Displaying items by tag: adoption

Changing the Culture of Adoption

by Mallory Fogas, owner of Arrow + Root2Parent

Adoption. It's a word heard often in the pro-life movement, but also a word that holds many emotions and stigmas. 

When you hear the word adoption, what do you think of? Who do you think of? Where do your feelings or perception of adoption come from? Take a deep breath and sit with that for a moment. 

Most likely, if you are reading this you are involved in the pro-life movement to some degree, which means you know how important a conversation about adoption is when it comes to being a valid life-giving option. 

Adoption has evolved over time from secrecy and shame, to openness and embracing one another. The narrative has shifted and in the last five years there has been an explosion in the adoption community that has caused many of the old, unethical practices, language, and thought processes to be challenged. A new dawn has come and many members of the adoption triad (adoptee, adoptive parents, and birth parents) are speaking out by sharing their stories, both good and bad. 

But, how does this influence your role at the clinic you serve in? How does it apply to the work you are doing in the pro-life community? 

You are on the front lines everyday sharing life and death options with women in untimely pregnancies, and one of the life options that is discussed is adoption. Many of the women you serve have been influenced through the saturation around them from society, and let me just say, society is not caught up on the modern and ethical adoption approach. 

I encourage you to ask yourself these questions:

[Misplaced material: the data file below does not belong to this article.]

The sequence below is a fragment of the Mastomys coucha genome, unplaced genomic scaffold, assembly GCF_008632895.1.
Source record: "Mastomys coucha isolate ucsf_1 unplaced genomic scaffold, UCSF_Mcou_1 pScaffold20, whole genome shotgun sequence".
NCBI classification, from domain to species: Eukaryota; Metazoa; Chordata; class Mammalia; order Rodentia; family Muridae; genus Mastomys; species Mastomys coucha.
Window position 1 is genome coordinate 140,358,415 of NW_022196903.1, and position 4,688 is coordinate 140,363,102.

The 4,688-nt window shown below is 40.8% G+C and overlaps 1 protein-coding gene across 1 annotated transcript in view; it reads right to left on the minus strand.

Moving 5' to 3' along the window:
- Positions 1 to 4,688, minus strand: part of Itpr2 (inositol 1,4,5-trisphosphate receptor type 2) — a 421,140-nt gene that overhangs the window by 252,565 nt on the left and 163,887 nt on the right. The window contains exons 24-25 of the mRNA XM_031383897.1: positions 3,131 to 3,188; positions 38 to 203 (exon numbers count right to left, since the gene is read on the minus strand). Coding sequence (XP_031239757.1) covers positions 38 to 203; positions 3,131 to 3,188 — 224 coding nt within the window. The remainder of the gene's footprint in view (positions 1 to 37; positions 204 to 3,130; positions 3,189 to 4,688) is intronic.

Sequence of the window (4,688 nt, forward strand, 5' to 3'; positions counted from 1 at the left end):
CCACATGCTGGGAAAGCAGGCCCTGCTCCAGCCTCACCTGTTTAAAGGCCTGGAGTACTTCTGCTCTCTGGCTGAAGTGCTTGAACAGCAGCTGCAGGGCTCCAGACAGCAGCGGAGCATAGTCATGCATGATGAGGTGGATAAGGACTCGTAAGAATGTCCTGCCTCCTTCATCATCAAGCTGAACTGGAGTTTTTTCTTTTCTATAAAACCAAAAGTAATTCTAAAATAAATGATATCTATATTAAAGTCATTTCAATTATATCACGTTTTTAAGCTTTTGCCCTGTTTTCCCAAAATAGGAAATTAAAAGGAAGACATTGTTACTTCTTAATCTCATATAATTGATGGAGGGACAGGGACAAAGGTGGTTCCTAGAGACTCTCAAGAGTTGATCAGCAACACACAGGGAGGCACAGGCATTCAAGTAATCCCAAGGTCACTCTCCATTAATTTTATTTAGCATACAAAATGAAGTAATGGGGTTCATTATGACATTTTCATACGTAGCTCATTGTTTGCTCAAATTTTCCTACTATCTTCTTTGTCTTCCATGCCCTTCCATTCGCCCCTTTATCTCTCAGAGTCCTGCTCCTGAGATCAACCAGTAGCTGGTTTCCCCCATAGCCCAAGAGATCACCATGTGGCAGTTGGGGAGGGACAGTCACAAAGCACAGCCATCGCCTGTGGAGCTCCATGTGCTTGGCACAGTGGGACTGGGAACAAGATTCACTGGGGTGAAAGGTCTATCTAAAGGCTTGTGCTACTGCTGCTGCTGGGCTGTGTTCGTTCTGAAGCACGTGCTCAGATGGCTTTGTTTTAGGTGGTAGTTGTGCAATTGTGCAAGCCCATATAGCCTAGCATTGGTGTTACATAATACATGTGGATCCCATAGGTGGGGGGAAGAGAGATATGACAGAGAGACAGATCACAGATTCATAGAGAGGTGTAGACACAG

• What is the adoption culture like in my clinic? 
  • How is adoption discussed? 
  • How often is it discussed through trainings, meetings, etc.? 
  • Where is the information coming from? It is updated? Is it only from adoption agencies?

I previously worked in the pregnancy center movement for eight years, I GET IT! Trust me when I say I know how hard it is to sit across from an abortion-determined woman who only sees parenting or abortion as her two options. I know how intimidating the conversation can be. 

But, I do believe we can empower ourselves to approach the options conversation with knowledge that better reflects the new shift within adoption relationships. I believe that how we set up our organizations, how we create a culture within our staff and volunteers, the training we provide and the frequency of that training all play a huge role in the conversation of modern adoption. 

Change the culture. Change the hearts. Change the conversations.

Adoption is a heart issue and an issue of understanding. That is why it is vital to the integrity of the pro-life movement to have current, ethical and modern adoption education for the team working in your organization. That is why it’s vital to have more than an agency come in once a year to train for two hours (or less!) to meet your adoption education requirements set by the state. 

If we want to see a culture of life within our nation, we have to get behind adoption as a valid life option. It starts with us, our own perceptions and understanding of adoption. It starts with our heart and our willingness to support those who chose adoption better. It starts by listening to those who have walked through an adoption journey, with various experiences and perspectives to learn from them.

Now I challenge you with this: How will the culture of adoption change in your organization?